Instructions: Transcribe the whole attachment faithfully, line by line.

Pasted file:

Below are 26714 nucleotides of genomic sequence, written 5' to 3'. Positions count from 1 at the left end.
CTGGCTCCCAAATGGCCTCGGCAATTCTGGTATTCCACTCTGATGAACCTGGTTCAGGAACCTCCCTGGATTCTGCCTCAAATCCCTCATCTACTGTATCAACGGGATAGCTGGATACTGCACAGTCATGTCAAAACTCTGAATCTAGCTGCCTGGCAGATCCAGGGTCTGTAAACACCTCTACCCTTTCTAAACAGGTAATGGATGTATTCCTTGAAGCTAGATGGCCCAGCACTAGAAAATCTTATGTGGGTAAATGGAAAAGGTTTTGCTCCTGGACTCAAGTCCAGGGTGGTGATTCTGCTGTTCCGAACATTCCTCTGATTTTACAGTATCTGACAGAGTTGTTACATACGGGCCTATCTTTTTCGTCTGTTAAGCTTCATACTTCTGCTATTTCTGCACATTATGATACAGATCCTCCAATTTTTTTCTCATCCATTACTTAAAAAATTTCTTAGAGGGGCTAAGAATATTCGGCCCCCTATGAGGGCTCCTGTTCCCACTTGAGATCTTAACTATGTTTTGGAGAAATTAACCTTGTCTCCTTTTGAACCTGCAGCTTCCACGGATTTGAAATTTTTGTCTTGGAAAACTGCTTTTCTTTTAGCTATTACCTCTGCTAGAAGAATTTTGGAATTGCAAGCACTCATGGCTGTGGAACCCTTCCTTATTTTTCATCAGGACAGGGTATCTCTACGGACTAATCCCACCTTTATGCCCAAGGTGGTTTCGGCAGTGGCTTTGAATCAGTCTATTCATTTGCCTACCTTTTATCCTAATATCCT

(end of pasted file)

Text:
Below are 26714 nucleotides of genomic sequence, written 5' to 3'. Positions count from 1 at the left end.
CTGGCTCCCAAATGGCCTCGGCAATTCTGGTATTCCACTCTGATGAACCTGGTTCAGGAACCTCCCTGGATTCTGCCTCAAATCCCTCATCTACTGTATCAACGGGATAGCTGGATACTGCACAGTCATGTCAAAACTCTGAATCTAGCTGCCTGGCAGATCCAGGGTCTGTAAACACCTCTACCCTTTCTAAACAGGTAATGGATGTATTCCTTGAAGCTAGATGGCCCAGCACTAGAAAATCTTATGTGGGTAAATGGAAAAGGTTTTGCTCCTGGACTCAAGTCCAGGGTGGTGATTCTGCTGTTCCGAACATTCCTCTGATTTTACAGTATCTGACAGAGTTGTTACATACGGGCCTATCTTTTTCGTCTGTTAAGCTTCATACTTCTGCTATTTCTGCACATTATGATACAGATCCTCCAATTTTTTTCTCATCCATTACTTAAAAAATTTCTTAGAGGGGCTAAGAATATTCGGCCCCCTATGAGGGCTCCTGTTCCCACTTGAGATCTTAACTATGTTTTGGAGAAATTAACCTTGTCTCCTTTTGAACCTGCAGCTTCCACGGATTTGAAATTTTTGTCTTGGAAAACTGCTTTTCTTTTAGCTATTACCTCTGCTAGAAGAATTTTGGAATTGCAAGCACTCATGGCTGTGGAACCCTTCCTTATTTTTCATCAGGACAGGGTATCTCTACGGACTAATCCCACCTTTATGCCCAAGGTGGTTTCGGCAGTGGCTTTGAATCAGTCTATTCATTTGCCTACCTTTTATCCTAATATCCT